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by Timothy B. Wheeler, BayJournal.com
New testing has detected “forever chemicals” in the St. Mary’s River in Southern Maryland, though at levels much lower than those reported there earlier this year by an environmental activist.
The St. Mary’s River Watershed Association said that per– and poly-fluoroalkyl substances, known as PFAS, have been detected in water from six of 10 sites sampled in the river and its tidal tributaries. St. Mary’s College of Maryland separately reported last week that a seemingly low level of PFAS had been found in river water next to its campus.
PFAS are a group of more than 4,700 chemicals that have been used for decades in a wide variety of products, including nonstick cookware, stain– and water-repellant fabrics and fire-fighting foams. They are very persistent — hence their nickname — and have been found in groundwater and surface water, in fish and other foods, as well as in people’s bodies.
Studies have linked PFAS to a number of adverse health effects, including altered metabolism, fertility, reduced fetal growth, increased risk of obesity and a reduction in the ability to fight infections or diseases.
The St. Mary’s River watershed group decided to test water and oysters from the river after the Navy disclosed in early March that it plans to sample for PFAS in groundwater at Naval Air Station Patuxent River and Webster Field, a naval air research facility on the St. Mary’s River. Fire-fighting foam containing PFAS has been used and sprayed at both installations.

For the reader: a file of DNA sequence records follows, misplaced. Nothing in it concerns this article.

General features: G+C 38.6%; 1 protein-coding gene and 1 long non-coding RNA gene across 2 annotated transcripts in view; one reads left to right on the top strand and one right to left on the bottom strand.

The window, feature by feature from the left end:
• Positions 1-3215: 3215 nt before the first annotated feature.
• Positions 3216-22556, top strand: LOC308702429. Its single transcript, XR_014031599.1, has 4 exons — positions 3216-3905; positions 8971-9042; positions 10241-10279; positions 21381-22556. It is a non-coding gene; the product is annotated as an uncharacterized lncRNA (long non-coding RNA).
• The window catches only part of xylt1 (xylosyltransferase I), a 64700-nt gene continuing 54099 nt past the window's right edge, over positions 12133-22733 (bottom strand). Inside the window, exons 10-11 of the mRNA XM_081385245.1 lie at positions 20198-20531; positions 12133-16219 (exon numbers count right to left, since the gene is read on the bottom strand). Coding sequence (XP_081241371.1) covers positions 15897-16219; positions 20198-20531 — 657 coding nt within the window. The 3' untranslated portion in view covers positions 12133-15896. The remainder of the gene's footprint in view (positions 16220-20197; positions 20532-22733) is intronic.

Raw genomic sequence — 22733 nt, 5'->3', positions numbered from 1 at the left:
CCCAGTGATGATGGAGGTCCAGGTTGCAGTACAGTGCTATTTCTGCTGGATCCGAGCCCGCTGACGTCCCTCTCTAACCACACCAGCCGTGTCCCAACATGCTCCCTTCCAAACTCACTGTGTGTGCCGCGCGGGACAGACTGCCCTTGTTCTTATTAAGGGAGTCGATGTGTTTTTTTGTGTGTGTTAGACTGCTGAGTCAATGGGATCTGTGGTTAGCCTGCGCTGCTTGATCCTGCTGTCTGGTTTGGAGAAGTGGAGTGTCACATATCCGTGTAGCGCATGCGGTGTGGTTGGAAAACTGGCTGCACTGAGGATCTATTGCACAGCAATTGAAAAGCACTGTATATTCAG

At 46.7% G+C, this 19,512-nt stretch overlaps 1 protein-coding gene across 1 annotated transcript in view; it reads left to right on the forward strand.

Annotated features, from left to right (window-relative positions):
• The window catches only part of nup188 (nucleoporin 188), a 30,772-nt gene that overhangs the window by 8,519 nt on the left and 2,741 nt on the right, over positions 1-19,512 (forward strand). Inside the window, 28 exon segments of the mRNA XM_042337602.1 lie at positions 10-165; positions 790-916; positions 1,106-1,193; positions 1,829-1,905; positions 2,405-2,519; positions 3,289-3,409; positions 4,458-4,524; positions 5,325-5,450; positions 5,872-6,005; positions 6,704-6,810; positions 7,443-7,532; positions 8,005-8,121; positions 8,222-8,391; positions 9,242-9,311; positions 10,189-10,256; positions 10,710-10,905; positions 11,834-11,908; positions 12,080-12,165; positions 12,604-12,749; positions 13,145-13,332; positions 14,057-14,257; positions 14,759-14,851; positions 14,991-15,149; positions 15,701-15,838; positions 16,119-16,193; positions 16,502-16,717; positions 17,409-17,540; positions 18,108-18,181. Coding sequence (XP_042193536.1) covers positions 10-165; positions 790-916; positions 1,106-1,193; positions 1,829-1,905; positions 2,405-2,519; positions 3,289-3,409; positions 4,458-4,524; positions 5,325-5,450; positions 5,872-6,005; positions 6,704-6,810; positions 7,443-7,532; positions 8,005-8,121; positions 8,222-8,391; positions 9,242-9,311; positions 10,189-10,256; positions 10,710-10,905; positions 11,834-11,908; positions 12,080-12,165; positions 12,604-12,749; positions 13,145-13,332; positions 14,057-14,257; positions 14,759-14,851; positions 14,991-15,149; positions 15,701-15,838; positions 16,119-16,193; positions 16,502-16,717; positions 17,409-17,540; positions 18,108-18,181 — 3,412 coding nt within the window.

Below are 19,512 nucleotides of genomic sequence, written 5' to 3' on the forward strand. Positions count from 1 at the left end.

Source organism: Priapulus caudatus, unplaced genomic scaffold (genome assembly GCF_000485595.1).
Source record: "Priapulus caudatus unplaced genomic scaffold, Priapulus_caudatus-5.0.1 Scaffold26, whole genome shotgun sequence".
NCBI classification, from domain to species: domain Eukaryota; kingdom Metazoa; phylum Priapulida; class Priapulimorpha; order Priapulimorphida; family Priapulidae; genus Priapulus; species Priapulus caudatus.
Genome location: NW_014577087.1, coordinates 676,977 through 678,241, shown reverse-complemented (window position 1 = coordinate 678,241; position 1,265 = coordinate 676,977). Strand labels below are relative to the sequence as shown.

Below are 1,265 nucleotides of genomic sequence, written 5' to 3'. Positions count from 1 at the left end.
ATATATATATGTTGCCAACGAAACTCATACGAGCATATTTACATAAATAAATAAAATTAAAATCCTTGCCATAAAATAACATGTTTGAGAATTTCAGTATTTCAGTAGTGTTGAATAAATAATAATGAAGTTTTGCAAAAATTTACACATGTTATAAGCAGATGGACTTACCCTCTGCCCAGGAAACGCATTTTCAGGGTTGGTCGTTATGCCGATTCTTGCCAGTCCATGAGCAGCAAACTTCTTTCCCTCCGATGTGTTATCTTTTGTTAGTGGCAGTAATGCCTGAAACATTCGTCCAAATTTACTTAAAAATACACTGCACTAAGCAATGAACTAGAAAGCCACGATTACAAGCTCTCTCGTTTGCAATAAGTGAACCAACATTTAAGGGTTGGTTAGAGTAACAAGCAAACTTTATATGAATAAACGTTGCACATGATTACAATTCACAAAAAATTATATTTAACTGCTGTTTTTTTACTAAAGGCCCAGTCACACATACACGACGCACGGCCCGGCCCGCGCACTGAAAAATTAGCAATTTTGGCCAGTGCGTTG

Bob Lewis, the association’s executive director, said the PFAS levels his group found in the river were “not alarming,” given how widely PFAS have been used and found in the environment. Contamination has been reported at more than 1,500 sites in 49 states, including dozens of locations in the Chesapeake Bay watershed. Many of the contaminated sites are on or near military installations where fire-fighting foam has been used.
A laboratory hired by the watershed association measured two different PFAS chemicals at levels ranging from 5.1–9.1 parts per trillion. Those levels are on par with the concentrations of PFAS found by a 2007 study of rainfall, Lewis noted. They’re also far below the level the U.S. Environmental Protection Agency has set as a “lifetime health advisory” for PFAS in drinking water of 70 parts per trillion.
But environmental groups and many scientists contend that the EPA drinking-water threshold is far too high. Several states, including New York in the Bay watershed, have set their own lower limits for drinking-water safety. Some scientists have called for setting a contamination limit of 1 part per trillion or even lower.
“Because these PFAS compounds can bioaccumulate, having PFAS at 5 or 9 parts per trillion in water just means it’s building up in the food chain,” said Kyla Bennett, science policy director for Public Employees for Environmental Responsibility.
St. Mary’s College tested three wells providing drinking water to the 361-acre campus along the river, and it sampled river water by the liberal arts school’s floating dock. A different laboratory from the one the watershed association used detected just one PFAS compound at 1.7 parts per trillion.